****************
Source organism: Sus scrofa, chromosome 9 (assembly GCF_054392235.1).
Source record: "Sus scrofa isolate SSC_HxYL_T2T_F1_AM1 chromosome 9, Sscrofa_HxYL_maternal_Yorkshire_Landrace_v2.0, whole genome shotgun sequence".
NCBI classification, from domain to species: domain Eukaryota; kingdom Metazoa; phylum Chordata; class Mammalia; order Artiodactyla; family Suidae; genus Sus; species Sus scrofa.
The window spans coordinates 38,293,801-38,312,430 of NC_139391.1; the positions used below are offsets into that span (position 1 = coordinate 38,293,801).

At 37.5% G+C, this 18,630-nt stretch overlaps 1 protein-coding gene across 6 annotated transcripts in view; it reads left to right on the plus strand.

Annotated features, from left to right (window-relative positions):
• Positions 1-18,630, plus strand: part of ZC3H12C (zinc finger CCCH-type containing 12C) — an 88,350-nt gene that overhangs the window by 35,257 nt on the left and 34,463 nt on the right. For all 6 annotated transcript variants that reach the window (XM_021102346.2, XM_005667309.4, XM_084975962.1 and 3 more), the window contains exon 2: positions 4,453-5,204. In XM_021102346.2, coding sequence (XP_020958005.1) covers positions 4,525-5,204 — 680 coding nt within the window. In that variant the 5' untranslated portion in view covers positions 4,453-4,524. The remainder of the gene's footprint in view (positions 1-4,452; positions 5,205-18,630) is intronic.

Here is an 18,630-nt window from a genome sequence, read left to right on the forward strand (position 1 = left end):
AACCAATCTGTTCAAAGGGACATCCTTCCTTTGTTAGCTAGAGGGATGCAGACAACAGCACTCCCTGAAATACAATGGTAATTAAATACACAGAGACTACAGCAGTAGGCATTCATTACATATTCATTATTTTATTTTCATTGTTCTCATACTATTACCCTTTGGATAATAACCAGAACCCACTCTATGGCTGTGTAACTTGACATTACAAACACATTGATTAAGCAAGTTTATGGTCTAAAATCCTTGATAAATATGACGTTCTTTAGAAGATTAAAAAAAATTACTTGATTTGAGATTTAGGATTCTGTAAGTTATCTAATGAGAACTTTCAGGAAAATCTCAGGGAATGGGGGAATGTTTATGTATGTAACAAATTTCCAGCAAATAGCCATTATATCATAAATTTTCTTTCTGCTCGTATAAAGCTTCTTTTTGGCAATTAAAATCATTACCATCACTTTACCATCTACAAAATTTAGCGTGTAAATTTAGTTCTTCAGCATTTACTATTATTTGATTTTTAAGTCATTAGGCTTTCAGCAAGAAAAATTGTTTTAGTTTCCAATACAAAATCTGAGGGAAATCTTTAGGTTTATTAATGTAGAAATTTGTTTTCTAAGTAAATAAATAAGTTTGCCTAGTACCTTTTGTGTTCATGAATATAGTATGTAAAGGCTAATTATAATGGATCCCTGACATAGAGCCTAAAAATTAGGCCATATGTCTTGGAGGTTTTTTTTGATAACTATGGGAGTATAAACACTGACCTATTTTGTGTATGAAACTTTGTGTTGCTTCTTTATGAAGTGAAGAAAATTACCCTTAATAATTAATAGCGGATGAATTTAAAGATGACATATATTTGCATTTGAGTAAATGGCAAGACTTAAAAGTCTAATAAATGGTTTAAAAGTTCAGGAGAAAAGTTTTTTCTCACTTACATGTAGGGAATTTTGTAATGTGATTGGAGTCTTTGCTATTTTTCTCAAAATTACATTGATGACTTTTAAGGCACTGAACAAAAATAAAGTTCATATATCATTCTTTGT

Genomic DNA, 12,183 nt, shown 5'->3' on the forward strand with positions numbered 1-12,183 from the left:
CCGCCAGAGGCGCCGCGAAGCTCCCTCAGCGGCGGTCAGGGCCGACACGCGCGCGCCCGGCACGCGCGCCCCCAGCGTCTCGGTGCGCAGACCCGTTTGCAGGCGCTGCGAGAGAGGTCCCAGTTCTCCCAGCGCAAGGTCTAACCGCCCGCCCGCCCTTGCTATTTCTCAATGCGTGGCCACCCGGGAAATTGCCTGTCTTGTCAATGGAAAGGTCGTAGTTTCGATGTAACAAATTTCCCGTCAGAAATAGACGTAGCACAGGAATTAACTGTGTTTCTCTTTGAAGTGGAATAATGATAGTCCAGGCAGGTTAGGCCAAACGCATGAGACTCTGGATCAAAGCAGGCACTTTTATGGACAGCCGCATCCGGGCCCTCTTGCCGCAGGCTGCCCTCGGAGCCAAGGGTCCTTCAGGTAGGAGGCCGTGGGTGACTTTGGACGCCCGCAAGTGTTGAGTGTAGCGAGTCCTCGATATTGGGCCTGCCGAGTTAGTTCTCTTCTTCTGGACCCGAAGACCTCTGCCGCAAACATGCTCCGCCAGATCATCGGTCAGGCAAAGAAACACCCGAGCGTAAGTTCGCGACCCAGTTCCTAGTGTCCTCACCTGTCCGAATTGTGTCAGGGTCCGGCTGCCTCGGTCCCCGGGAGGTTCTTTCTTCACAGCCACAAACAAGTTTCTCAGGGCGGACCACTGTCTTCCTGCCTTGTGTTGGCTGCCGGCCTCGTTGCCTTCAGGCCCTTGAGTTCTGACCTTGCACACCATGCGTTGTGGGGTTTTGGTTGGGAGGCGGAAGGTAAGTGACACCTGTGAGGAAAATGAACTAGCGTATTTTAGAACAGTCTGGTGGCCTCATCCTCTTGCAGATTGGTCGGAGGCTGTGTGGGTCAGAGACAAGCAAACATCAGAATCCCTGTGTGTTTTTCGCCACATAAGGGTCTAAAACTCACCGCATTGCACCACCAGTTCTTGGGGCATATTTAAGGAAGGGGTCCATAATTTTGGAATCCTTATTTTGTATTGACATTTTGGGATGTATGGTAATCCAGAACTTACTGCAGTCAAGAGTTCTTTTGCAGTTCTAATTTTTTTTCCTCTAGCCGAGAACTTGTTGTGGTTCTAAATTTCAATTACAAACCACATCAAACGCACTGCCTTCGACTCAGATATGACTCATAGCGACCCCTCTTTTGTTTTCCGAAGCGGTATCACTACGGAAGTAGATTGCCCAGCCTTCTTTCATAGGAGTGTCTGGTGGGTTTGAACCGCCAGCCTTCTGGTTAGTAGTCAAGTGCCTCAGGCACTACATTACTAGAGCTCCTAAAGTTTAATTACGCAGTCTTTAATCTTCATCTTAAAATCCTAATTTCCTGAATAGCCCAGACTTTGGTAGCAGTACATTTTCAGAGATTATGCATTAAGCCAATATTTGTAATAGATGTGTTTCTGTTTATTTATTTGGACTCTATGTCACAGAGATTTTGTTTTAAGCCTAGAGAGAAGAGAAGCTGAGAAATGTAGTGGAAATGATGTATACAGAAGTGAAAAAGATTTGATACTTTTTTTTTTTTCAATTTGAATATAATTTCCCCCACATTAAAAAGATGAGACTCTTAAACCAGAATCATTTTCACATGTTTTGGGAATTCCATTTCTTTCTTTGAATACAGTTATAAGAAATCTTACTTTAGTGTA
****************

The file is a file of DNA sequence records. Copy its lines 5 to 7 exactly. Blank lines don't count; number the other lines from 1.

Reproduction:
At 37.5% G+C, this 18,630-nt stretch overlaps 1 protein-coding gene across 6 annotated transcripts in view; it reads left to right on the plus strand.

Annotated features, from left to right (window-relative positions):
• Positions 1-18,630, plus strand: part of ZC3H12C (zinc finger CCCH-type containing 12C) — an 88,350-nt gene that overhangs the window by 35,257 nt on the left and 34,463 nt on the right. For all 6 annotated transcript variants that reach the window (XM_021102346.2, XM_005667309.4, XM_084975962.1 and 3 more), the window contains exon 2: positions 4,453-5,204. In XM_021102346.2, coding sequence (XP_020958005.1) covers positions 4,525-5,204 — 680 coding nt within the window. In that variant the 5' untranslated portion in view covers positions 4,453-4,524. The remainder of the gene's footprint in view (positions 1-4,452; positions 5,205-18,630) is intronic.